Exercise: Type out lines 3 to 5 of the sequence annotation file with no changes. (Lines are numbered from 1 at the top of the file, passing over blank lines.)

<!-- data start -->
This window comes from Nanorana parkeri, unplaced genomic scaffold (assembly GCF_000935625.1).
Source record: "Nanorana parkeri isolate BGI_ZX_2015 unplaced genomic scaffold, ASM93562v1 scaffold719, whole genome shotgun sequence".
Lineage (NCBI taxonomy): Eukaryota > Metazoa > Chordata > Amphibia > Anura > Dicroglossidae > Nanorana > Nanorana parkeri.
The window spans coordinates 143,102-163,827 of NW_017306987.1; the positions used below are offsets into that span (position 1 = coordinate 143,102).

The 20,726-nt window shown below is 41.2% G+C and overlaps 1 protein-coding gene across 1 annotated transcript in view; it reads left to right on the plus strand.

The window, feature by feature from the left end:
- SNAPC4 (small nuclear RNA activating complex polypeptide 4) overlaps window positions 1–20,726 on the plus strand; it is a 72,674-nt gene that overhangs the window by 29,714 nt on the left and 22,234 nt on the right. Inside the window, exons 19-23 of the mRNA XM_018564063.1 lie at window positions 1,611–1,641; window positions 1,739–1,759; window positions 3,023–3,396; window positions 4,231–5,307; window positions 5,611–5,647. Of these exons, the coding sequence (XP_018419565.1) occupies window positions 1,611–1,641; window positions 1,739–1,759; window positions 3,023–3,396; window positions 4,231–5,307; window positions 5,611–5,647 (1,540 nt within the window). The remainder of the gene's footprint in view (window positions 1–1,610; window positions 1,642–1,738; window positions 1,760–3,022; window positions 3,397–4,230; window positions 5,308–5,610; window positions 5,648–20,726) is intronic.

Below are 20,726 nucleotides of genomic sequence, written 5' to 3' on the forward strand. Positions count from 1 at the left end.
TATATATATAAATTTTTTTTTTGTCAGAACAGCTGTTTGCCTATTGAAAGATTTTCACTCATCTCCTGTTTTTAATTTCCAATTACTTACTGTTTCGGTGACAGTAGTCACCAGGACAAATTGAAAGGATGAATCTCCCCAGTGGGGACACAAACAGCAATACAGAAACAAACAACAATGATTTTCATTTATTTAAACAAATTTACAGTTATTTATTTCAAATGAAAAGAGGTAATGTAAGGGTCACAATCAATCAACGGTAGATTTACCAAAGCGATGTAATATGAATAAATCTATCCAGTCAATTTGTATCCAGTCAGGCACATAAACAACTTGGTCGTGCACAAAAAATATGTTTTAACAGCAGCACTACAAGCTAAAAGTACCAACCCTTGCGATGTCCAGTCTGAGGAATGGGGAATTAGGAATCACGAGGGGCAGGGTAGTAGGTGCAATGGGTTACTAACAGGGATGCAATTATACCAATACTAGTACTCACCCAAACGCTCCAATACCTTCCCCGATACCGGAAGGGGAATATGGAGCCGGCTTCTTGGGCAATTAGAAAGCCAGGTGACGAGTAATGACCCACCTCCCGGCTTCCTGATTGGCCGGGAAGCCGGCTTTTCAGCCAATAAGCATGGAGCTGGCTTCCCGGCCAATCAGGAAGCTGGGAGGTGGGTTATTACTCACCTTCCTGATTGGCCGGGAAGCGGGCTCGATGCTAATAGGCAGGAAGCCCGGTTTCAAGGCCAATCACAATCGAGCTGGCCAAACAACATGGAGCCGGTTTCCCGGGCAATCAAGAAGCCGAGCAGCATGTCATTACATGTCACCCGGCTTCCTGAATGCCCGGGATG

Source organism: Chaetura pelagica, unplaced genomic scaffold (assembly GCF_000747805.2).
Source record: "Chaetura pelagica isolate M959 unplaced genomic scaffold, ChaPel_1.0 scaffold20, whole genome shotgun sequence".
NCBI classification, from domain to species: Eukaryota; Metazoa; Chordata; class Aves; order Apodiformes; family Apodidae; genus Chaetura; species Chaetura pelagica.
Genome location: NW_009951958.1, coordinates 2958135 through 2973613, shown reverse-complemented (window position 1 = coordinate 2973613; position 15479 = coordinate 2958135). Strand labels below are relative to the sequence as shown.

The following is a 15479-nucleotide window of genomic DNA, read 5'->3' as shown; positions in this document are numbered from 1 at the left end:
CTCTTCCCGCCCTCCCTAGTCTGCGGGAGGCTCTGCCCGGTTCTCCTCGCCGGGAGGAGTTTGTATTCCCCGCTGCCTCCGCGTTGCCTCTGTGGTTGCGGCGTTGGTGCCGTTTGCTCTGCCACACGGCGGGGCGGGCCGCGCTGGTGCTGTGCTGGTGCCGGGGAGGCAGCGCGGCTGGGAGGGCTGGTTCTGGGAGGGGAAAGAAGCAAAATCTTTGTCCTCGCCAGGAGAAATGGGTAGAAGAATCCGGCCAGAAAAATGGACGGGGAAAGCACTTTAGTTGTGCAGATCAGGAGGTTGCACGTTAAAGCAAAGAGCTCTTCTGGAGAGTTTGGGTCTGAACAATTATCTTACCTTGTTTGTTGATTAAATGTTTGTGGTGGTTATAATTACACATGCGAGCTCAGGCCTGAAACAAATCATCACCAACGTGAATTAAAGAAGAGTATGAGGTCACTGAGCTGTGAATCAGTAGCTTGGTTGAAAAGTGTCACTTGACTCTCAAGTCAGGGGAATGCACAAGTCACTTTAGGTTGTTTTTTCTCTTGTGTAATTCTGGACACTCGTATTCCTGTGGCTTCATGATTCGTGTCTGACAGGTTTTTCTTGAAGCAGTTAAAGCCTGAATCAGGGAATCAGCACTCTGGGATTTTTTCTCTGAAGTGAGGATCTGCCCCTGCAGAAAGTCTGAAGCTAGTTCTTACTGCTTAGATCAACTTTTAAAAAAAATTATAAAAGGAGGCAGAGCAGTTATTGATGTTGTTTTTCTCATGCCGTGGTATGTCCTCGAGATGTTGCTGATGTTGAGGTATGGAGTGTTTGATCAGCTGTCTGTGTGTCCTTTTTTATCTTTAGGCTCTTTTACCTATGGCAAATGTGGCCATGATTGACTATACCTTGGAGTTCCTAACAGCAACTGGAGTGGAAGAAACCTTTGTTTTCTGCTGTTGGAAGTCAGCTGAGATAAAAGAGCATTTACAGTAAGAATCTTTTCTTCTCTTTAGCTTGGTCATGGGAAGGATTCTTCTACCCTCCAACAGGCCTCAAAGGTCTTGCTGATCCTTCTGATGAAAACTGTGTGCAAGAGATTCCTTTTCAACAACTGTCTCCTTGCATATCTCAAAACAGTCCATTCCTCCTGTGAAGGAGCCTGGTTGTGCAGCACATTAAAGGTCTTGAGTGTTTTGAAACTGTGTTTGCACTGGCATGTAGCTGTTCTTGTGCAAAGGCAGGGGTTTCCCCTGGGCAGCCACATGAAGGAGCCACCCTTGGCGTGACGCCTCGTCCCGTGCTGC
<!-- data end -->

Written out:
Lineage (NCBI taxonomy): Eukaryota > Metazoa > Chordata > Amphibia > Anura > Dicroglossidae > Nanorana > Nanorana parkeri.
The window spans coordinates 143,102-163,827 of NW_017306987.1; the positions used below are offsets into that span (position 1 = coordinate 143,102).

The 20,726-nt window shown below is 41.2% G+C and overlaps 1 protein-coding gene across 1 annotated transcript in view; it reads left to right on the plus strand.